Local band ‘over the moon’ about return to weddings
Changes to Covid-19 restrictions at the start of next week will allow live music indoors at weddings, with legal restrictions on dancing also being lifted.
Before this, dancing was prohibited and music at weddings was only allowed outdoors, leaving many weddings with little or no music.
Leah Bell from Athlone, singer and co-owner of Bowtie Band said that she, her brother Ian, and the whole band were “over the moon” with the lifting of restrictions.
“This has been a very challenging time and most recently a frustrating time for everybody involved in the music industry,” she said.
“Our sector, as most would agree, has been hit the worst during the whole pandemic. Thankfully our voices have been heard and bands are back on Monday!
“Every couple can now have the entertainment they deserve on their special wedding day in a safe and regulated environment.”
The 100-guest restriction remains in place, and while she is happy to see the removal of the ban on dancing, Leah says they were measures which the industry had to follow to adapt to the pandemic.
“Every business in the country has had to adapt to this pandemic,” she said. “They succeeded and made it work, so music and dancing at weddings in my opinion is no different.
“Musicians stuck to the guidelines, while still entertaining couples and their guests and keeping everyone safe in the process.”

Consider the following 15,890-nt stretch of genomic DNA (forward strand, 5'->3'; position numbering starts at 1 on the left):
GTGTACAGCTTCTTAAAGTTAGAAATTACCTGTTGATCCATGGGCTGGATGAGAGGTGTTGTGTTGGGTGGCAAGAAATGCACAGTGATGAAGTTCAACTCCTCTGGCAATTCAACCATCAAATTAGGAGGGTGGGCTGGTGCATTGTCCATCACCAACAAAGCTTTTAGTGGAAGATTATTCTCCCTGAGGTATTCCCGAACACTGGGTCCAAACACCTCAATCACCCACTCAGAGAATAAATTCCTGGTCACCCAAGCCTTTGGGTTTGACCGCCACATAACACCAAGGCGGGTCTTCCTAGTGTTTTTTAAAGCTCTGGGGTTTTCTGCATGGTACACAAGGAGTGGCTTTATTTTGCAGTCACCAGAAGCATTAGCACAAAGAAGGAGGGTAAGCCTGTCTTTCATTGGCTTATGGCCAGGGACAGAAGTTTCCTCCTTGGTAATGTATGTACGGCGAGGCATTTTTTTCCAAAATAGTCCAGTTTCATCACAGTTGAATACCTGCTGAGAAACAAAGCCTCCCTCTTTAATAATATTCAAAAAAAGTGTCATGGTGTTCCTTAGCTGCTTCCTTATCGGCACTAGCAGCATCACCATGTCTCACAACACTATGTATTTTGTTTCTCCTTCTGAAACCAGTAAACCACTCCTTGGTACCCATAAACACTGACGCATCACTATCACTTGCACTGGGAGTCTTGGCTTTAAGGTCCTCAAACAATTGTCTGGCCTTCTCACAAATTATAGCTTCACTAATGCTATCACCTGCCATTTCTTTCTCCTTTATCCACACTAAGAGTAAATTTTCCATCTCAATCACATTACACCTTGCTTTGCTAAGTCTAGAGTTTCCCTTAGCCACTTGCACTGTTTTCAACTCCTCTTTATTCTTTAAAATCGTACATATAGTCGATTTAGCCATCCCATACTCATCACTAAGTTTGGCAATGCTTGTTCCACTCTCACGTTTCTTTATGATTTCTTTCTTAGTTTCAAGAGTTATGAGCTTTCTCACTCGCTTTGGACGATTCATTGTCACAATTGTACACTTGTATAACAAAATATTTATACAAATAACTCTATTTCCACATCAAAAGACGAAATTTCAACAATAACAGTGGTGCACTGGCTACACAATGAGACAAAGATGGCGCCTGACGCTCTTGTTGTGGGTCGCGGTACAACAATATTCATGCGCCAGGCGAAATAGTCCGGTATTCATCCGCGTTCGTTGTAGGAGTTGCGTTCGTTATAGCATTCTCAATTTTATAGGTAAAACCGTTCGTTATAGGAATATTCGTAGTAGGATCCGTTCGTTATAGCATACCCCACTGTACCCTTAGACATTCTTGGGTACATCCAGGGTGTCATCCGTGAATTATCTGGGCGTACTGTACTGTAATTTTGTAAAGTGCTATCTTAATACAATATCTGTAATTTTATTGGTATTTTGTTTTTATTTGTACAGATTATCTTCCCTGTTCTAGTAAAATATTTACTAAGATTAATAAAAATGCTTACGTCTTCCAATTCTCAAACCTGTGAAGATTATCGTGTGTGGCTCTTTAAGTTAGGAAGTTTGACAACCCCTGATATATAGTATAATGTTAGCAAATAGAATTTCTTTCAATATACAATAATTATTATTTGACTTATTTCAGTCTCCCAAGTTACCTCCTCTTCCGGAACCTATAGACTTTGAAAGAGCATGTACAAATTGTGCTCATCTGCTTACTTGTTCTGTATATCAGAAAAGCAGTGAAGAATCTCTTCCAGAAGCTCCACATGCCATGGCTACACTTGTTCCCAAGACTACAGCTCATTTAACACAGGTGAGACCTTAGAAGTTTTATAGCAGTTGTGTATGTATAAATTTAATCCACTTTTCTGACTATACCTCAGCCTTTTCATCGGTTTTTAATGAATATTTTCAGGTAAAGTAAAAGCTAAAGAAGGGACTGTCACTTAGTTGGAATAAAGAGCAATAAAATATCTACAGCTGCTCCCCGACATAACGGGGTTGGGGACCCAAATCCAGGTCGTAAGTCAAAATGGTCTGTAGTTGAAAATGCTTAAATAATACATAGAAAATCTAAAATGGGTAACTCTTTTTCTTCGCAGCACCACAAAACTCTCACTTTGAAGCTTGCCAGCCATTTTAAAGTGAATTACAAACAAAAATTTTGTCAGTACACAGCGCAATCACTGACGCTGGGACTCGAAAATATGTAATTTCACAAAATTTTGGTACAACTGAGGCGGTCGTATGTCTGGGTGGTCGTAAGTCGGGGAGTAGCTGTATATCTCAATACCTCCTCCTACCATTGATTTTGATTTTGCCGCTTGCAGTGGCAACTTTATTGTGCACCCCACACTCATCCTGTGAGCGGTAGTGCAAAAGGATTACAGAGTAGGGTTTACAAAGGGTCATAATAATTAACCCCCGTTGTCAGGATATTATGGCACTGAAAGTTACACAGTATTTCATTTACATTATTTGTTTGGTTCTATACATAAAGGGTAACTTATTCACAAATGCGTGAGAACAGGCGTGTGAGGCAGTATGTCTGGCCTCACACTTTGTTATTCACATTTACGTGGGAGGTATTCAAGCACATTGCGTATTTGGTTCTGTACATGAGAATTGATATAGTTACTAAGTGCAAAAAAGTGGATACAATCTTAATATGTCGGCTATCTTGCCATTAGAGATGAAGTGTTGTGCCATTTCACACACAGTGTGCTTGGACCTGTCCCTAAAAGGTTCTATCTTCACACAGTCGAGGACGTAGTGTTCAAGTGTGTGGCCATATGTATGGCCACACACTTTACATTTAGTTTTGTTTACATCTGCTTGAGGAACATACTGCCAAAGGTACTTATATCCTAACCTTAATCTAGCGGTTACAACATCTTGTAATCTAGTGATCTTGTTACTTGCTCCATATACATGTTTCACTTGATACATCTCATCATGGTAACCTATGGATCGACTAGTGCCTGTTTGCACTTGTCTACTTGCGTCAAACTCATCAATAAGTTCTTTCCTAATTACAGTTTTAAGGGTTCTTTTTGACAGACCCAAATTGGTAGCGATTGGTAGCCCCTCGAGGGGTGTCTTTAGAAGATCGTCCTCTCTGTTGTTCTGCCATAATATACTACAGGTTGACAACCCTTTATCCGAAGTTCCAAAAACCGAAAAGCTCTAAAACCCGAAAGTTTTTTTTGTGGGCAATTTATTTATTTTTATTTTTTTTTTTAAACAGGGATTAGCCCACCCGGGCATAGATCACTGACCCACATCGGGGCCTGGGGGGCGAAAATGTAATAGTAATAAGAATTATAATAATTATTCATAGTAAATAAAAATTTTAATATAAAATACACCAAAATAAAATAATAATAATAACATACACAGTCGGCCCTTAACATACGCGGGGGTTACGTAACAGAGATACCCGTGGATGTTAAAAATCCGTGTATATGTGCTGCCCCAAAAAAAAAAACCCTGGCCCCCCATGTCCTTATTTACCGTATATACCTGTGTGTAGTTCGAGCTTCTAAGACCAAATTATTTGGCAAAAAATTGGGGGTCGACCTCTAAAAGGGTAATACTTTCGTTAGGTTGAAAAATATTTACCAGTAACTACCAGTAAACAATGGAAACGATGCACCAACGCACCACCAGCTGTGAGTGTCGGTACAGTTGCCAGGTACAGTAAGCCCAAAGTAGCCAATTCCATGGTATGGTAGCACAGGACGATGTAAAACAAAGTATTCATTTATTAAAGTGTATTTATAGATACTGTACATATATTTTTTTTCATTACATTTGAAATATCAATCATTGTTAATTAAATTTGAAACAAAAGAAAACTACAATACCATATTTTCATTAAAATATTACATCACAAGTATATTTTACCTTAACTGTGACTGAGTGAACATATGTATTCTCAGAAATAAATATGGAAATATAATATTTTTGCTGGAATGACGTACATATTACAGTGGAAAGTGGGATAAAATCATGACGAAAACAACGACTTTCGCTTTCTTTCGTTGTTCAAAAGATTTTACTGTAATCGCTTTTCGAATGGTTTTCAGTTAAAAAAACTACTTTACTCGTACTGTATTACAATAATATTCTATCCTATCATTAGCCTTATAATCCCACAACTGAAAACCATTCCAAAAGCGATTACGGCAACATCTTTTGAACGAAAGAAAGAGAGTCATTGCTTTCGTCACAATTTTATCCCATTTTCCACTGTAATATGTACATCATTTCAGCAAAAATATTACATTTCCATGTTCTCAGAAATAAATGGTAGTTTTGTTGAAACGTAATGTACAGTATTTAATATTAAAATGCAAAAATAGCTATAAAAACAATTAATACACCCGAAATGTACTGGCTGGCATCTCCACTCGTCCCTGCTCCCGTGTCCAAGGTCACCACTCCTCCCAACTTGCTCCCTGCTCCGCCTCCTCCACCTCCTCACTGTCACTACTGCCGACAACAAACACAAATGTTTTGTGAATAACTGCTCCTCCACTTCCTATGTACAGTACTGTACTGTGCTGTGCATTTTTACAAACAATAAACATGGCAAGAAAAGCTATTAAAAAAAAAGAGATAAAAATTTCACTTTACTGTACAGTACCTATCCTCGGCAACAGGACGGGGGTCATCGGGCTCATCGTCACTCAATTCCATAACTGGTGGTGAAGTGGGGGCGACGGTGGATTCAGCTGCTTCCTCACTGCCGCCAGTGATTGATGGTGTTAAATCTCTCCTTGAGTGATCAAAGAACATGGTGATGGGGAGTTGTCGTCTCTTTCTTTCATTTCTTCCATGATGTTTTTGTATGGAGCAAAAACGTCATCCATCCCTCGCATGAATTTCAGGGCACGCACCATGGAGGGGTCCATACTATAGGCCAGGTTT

Low-volume music was allowed to play at music before the recent easing of restrictions, which Leah heard “didn’t work too well because you can’t beat the buzz and joy of live music and entertainment.”
Bowtie has been operating for over six years, travelling nationwide for weddings, corporate, pub, club and festival events. Leah also runs a beauty business in Athlone, so during lockdowns she was able to keep going financially.
“I am one of the lucky ones, but losing Bowtie definitely hit me a bit financially and mentally,” she said.
“For any full time musician it was a very tough time not being able to do the job you love and to earn a steady income. I know I can speak for every musician when I say that music is part of our souls, and it definitely took its toll on all of us at different stages through lockdowns.”
“Thankfully there is finally a light at the end of the tunnel for the music industry,” Leah said.
The band has had lots of corporate and club enquiries since the government announcement, and has weddings to look forward to from this week onward.
“We also have been in talks with a venue or two in Athlone, which we are very excited about. There is nothing like playing in your hometown.”
She finished by urging the public to get out and support live music as it returns.
“I know people are crying out for some live entertainment, so I urge everybody to get out and together we will bring the soul and craic back into this beautiful country of ours.”